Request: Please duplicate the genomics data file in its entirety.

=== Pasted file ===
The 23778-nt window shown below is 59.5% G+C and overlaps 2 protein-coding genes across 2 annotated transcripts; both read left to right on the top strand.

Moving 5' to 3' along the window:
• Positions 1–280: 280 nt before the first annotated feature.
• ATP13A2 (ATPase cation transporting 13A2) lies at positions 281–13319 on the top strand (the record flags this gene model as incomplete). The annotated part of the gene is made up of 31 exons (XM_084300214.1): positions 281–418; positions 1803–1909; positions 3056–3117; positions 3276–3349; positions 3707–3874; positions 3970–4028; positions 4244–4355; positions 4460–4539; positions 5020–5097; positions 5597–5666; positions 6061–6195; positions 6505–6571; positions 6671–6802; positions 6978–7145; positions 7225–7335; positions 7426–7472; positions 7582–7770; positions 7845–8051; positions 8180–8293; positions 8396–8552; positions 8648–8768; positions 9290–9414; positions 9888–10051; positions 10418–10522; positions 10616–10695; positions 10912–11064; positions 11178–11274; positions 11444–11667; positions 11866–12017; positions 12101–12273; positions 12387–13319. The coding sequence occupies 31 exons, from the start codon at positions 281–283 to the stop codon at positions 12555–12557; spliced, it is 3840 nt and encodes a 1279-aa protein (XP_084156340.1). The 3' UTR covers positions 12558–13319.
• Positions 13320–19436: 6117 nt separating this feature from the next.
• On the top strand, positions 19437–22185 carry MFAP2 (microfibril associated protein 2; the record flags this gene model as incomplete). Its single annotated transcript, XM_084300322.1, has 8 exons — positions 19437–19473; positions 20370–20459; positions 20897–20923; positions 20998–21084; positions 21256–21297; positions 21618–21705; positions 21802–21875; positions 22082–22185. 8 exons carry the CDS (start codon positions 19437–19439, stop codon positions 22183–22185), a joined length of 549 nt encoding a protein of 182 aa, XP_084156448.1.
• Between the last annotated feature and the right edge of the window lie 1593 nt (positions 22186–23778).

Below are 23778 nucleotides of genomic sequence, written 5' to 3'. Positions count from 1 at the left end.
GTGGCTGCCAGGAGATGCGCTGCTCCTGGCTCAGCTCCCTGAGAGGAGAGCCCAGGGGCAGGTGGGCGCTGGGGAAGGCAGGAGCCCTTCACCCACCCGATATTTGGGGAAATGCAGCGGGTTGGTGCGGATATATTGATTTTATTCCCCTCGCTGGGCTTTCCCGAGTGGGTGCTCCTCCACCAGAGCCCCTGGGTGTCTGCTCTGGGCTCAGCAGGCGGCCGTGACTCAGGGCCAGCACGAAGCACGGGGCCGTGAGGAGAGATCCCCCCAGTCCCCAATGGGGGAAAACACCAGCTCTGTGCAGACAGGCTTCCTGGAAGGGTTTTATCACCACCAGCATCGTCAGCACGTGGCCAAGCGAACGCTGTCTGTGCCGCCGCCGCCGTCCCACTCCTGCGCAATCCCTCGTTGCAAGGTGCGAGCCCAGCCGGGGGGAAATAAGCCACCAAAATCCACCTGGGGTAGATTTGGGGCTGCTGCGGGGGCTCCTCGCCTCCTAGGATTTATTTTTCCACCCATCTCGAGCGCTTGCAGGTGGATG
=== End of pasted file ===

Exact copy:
The 23778-nt window shown below is 59.5% G+C and overlaps 2 protein-coding genes across 2 annotated transcripts; both read left to right on the top strand.

Moving 5' to 3' along the window:
• Positions 1–280: 280 nt before the first annotated feature.
• ATP13A2 (ATPase cation transporting 13A2) lies at positions 281–13319 on the top strand (the record flags this gene model as incomplete). The annotated part of the gene is made up of 31 exons (XM_084300214.1): positions 281–418; positions 1803–1909; positions 3056–3117; positions 3276–3349; positions 3707–3874; positions 3970–4028; positions 4244–4355; positions 4460–4539; positions 5020–5097; positions 5597–5666; positions 6061–6195; positions 6505–6571; positions 6671–6802; positions 6978–7145; positions 7225–7335; positions 7426–7472; positions 7582–7770; positions 7845–8051; positions 8180–8293; positions 8396–8552; positions 8648–8768; positions 9290–9414; positions 9888–10051; positions 10418–10522; positions 10616–10695; positions 10912–11064; positions 11178–11274; positions 11444–11667; positions 11866–12017; positions 12101–12273; positions 12387–13319. The coding sequence occupies 31 exons, from the start codon at positions 281–283 to the stop codon at positions 12555–12557; spliced, it is 3840 nt and encodes a 1279-aa protein (XP_084156340.1). The 3' UTR covers positions 12558–13319.
• Positions 13320–19436: 6117 nt separating this feature from the next.
• On the top strand, positions 19437–22185 carry MFAP2 (microfibril associated protein 2; the record flags this gene model as incomplete). Its single annotated transcript, XM_084300322.1, has 8 exons — positions 19437–19473; positions 20370–20459; positions 20897–20923; positions 20998–21084; positions 21256–21297; positions 21618–21705; positions 21802–21875; positions 22082–22185. 8 exons carry the CDS (start codon positions 19437–19439, stop codon positions 22183–22185), a joined length of 549 nt encoding a protein of 182 aa, XP_084156448.1.
• Between the last annotated feature and the right edge of the window lie 1593 nt (positions 22186–23778).

Below are 23778 nucleotides of genomic sequence, written 5' to 3'. Positions count from 1 at the left end.
GTGGCTGCCAGGAGATGCGCTGCTCCTGGCTCAGCTCCCTGAGAGGAGAGCCCAGGGGCAGGTGGGCGCTGGGGAAGGCAGGAGCCCTTCACCCACCCGATATTTGGGGAAATGCAGCGGGTTGGTGCGGATATATTGATTTTATTCCCCTCGCTGGGCTTTCCCGAGTGGGTGCTCCTCCACCAGAGCCCCTGGGTGTCTGCTCTGGGCTCAGCAGGCGGCCGTGACTCAGGGCCAGCACGAAGCACGGGGCCGTGAGGAGAGATCCCCCCAGTCCCCAATGGGGGAAAACACCAGCTCTGTGCAGACAGGCTTCCTGGAAGGGTTTTATCACCACCAGCATCGTCAGCACGTGGCCAAGCGAACGCTGTCTGTGCCGCCGCCGCCGTCCCACTCCTGCGCAATCCCTCGTTGCAAGGTGCGAGCCCAGCCGGGGGGAAATAAGCCACCAAAATCCACCTGGGGTAGATTTGGGGCTGCTGCGGGGGCTCCTCGCCTCCTAGGATTTATTTTTCCACCCATCTCGAGCGCTTGCAGGTGGATG